Most of us will never have to hire a personal injury lawyer. Even if we’re involved in a minor fender-bender, our insurance claim will be paid, and we won’t need to hire an attorney. However, there are times when it’s in your best interests to do so. If your insurance claim is denied, for example, you’ll need help. Or, if the defendant doesn’t have insurance and you need to file a personal injury lawsuit, you’ll need a lawyer. When this happens, it’s important to understand how the statute of limitations works in Georgia.
There’s a statute of limitations in every state. They’re all a little bit different. And even within the statute of limitations, there are different filing deadline for different sorts of claims. For example, the statute of limitations in Georgia for property damage is four (4) years. However, for a personal injury lawsuit, you have two (2) years to file your lawsuit. The scary thing about the statute of limitations is that, if you miss it, your claim will be forever barred. You won’t be able to do anything to fix it. And neither will your Atlanta personal injury lawyer.
A lot of clients ask if there are times when the judge will extend the statute of limitations. The answer, for the most part, is no. There are very few times when the statute will be extended. Here, we’ll talk about these exceptions and explain how important that statute really is. If you don’t understand how this works, it’s important to call and talk to an experienced personal injury lawyer in Atlanta right away.
What Are the Major Deadline Under the Georgia Statute of Limitations?
There are certain types of civil cases that are filed a lot more often than others. For example, if you need to file a personal injury case for an accident or fall, you’ll have two (2) years from the date of your injury. Or, if you have to file a wrongful death suit, you’ll have two (2) years from the date of death to do so. As mentioned above, for a property damage case, you have up to four (4) years from the date of the accident. However, most property damages cases are filed along with a personal injury so you don’t want to go beyond the two years statute period.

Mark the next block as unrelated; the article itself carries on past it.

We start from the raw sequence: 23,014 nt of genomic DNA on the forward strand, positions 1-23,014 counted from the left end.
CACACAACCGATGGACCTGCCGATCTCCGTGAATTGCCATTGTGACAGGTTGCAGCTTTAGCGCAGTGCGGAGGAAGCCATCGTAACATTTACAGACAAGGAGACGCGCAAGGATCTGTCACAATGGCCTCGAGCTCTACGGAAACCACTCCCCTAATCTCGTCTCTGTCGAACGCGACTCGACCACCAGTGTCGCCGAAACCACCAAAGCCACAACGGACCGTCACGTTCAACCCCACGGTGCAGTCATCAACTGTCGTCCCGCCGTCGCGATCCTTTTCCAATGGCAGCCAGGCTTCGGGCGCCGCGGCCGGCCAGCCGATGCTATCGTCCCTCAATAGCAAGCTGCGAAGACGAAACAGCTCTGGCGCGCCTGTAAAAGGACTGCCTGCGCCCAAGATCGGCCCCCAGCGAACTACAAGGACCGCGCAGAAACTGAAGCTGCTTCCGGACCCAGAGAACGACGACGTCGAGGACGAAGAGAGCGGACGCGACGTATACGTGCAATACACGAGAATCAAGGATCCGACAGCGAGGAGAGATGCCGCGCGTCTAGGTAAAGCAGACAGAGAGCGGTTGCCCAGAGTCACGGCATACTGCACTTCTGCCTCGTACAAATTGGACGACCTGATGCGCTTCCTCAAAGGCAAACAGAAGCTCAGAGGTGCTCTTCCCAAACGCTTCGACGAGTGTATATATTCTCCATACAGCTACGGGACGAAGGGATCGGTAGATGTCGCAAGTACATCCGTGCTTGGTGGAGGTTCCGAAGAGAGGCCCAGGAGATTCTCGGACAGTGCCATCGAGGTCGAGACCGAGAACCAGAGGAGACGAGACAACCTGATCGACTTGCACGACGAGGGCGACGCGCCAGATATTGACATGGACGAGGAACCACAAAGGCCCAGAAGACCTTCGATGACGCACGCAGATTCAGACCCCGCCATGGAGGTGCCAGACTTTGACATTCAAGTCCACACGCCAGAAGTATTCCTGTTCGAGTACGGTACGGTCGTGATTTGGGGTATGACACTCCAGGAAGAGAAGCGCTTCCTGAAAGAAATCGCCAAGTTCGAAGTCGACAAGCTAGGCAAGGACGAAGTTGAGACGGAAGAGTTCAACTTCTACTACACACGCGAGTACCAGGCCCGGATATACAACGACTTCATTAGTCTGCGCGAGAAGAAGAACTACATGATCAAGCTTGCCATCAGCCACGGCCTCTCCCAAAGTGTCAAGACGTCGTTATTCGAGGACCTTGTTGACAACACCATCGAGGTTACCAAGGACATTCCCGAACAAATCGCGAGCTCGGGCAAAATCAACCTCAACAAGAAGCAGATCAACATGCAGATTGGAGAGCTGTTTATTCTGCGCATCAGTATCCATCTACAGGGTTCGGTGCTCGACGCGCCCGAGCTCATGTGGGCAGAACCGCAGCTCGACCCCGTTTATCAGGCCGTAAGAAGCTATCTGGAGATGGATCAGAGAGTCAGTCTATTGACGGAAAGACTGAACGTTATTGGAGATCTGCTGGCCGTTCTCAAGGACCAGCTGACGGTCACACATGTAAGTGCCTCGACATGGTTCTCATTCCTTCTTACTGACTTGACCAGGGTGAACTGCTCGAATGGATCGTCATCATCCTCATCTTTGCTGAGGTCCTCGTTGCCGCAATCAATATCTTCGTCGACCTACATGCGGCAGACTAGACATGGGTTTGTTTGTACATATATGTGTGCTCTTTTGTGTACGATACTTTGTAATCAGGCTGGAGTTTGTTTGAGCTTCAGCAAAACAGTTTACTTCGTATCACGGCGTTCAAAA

If you aren’t sure how long you have to file your case, call and talk to one of our personal injury lawyers in Georgia today. They can answer any questions you may have.
How Do You Know if You Meet One of the Exceptions?
There are very few exceptions to the Georgia statute of limitations. However, there are a couple that are worth mentioning here. There are only three (3) exceptions that typically apply to a Georgia civil lawsuit. They are as follows:
- If the plaintiff is a minor, the statute won’t begin until they reach the age of eighteen (18). However, their parents can file suit on their behalf rather than wait until they reach the age of majority.
- If the defendant leaves the state, the statute will be placed on hold until they return. It will start again as soon as they come back.
- The plaintiff is not legally competent to file suit.
Call and Experienced Personal Injury Lawyer in Atlanta Before the Statute of Limitations Runs Out
As mentioned above, there are very few exceptions to the statute of limitations. If you miss this deadline, your case will be dismissed. That’s why it’s important that you reach out to an experienced personal injury law firm in Atlanta sooner rather than later. Your lawyer is going to need at least a couple of months to prepare your case. They’ll also need time to negotiate with the defendant’s attorney or the insurance company. And, if they decide to sue, they’ll need at least four to six weeks to file the paperwork with the court.
If you’re running close to the deadline, you should call and talk to a lawyer in Atlanta today. Let them see how much time you have left. If you think you meet one of the exceptions, they can let you know. And, if you missed the deadline, your case will probably be dead in the water. Rather than make any assumptions, call and talk to a professional. You can schedule your free initial consultation and ask our personal injury attorneys any questions you may have. The consultation won’t cost you anything, but it can be the difference between winning your case and missing the chance to file it all together.